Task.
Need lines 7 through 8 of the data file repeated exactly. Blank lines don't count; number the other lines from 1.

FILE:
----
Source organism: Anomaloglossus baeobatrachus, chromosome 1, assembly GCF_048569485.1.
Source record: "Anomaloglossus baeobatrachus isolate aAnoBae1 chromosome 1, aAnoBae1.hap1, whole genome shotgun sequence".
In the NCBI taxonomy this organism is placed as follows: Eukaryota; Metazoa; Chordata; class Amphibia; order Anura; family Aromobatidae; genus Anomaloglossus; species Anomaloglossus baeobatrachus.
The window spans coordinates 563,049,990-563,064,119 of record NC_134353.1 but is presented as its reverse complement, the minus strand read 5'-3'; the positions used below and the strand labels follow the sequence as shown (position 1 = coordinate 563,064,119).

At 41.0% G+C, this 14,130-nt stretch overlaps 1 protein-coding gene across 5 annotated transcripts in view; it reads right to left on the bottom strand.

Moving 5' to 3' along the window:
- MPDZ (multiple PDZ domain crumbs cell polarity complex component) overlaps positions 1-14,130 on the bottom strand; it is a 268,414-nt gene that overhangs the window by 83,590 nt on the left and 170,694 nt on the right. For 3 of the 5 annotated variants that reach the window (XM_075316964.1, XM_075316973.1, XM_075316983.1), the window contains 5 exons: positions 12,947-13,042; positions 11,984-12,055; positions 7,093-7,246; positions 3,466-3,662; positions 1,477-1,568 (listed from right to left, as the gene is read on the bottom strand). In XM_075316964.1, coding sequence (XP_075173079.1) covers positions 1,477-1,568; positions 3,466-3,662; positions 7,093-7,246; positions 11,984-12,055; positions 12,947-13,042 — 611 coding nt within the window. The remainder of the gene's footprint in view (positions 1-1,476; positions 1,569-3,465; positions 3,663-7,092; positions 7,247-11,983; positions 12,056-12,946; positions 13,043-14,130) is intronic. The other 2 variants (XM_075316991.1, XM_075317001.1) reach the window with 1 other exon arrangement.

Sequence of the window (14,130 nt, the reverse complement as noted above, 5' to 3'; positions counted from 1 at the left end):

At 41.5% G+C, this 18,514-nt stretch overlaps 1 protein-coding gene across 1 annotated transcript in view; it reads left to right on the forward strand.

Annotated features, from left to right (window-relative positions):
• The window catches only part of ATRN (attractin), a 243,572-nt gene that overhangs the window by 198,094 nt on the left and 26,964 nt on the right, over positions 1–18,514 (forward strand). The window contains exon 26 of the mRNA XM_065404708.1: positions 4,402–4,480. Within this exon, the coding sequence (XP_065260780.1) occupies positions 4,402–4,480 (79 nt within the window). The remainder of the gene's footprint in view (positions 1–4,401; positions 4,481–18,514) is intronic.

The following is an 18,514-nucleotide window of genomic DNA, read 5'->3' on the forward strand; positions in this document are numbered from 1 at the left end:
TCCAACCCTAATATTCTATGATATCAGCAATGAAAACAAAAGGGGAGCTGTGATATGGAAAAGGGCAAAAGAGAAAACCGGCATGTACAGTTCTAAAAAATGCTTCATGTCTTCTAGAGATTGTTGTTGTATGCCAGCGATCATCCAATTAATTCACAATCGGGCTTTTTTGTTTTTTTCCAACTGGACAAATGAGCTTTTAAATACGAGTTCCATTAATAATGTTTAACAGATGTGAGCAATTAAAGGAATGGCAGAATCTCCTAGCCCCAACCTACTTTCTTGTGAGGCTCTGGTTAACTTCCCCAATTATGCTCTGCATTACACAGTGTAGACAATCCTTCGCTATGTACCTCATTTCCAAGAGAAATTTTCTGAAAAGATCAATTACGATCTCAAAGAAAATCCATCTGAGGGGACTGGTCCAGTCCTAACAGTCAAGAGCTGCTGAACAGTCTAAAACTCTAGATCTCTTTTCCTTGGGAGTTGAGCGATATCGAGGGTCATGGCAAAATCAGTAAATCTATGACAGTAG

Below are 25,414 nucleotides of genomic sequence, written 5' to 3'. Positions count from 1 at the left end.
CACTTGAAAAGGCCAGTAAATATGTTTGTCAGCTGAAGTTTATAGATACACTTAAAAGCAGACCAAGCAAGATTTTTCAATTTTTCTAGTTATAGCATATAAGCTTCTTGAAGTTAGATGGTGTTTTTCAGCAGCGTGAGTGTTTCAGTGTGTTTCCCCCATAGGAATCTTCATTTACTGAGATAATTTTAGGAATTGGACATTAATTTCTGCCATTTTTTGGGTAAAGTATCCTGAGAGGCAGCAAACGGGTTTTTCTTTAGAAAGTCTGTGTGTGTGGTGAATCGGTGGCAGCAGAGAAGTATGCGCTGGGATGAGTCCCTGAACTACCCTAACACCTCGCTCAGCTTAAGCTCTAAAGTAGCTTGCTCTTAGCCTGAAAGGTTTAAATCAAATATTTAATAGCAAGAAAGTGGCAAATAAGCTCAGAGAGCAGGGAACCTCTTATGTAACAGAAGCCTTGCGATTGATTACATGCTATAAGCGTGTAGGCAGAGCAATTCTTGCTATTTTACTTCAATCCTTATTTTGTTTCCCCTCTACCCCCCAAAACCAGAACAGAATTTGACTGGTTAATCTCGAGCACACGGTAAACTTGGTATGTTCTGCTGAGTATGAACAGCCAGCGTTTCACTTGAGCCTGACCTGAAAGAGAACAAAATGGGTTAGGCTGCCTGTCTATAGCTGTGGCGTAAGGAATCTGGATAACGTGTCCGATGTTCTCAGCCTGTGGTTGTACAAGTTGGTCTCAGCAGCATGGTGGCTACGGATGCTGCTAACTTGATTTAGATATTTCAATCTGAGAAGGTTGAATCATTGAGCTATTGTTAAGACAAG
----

- MPDZ (multiple PDZ domain crumbs cell polarity complex component) overlaps positions 1-14,130 on the bottom strand; it is a 268,414-nt gene that overhangs the window by 83,590 nt on the left and 170,694 nt on the right. For 3 of the 5 annotated variants that reach the window (XM_075316964.1, XM_075316973.1, XM_075316983.1), the window contains 5 exons: positions 12,947-13,042; positions 11,984-12,055; positions 7,093-7,246; positions 3,466-3,662; positions 1,477-1,568 (listed from right to left, as the gene is read on the bottom strand). In XM_075316964.1, coding sequence (XP_075173079.1) covers positions 1,477-1,568; positions 3,466-3,662; positions 7,093-7,246; positions 11,984-12,055; positions 12,947-13,042 — 611 coding nt within the window. The remainder of the gene's footprint in view (positions 1-1,476; positions 1,569-3,465; positions 3,663-7,092; positions 7,247-11,983; positions 12,056-12,946; positions 13,043-14,130) is intronic. The other 2 variants (XM_075316991.1, XM_075317001.1) reach the window with 1 other exon arrangement.

Sequence of the window (14,130 nt, the reverse complement as noted above, 5' to 3'; positions counted from 1 at the left end):